The Pixma Pro 100 does not print on canvas, but it can handle canvas paper up to 20 mil.

I have not yet printed on matte paper with this printer, but several reviewers gave the printer lackluster (get the pun?  lacks luster?) reviews when printing on Canon matte photo paper.  If you plan to print on matte, I'd recommend the Hahnemule matte paper if you're made of money, or else the Epson matte paper.

Cost of Ink

The Canon inks in this printer aren't just expensive–they are insanely expensive.  There are 8 ink cartridges, and each one costs $17 to replace from the Canon online store.  Ouch.  That's $136 plus tax and shipping!  The printer does come with a full set of ink to get you started, though.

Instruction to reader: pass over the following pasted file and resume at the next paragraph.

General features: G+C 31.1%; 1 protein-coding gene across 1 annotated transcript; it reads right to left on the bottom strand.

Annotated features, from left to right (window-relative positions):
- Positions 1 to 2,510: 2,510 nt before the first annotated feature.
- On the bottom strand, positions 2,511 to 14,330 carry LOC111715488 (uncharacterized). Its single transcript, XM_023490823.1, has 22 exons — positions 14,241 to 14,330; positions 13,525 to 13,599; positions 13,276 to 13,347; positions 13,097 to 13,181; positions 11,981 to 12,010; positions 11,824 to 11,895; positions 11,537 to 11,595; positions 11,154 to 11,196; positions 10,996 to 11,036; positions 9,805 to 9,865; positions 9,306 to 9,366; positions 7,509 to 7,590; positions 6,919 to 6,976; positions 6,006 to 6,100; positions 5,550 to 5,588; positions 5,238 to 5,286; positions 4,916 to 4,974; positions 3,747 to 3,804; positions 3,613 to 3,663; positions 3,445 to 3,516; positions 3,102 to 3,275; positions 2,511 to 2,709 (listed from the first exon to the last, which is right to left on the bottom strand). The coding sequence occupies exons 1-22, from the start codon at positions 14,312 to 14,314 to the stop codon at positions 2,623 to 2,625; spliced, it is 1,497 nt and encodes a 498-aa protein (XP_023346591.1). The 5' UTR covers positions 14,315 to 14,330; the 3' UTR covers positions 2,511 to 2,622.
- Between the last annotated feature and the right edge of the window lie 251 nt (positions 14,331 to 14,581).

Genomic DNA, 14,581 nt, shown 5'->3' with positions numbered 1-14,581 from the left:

I have not yet finished my cartridges of inks, but judging by the amount of printing I've done so far and by looking at the printer utility's report of how much ink I have left, I'd estimate that it can print about thirty-five 13×19″ (A3+) prints before I have to replace the first cartridge.   That's about $4.80 per 13 x 19″ (A3+) print if you include the Canon ink and Canon paper.  Printing the same size photo at Nations Photo Lab, for example, would cost twice that much just for the print and you'd have to add more money for shipping.  HOWEVER, you can cut that to about 1/10th the price if you find a good third-party ink that prints with decent quality.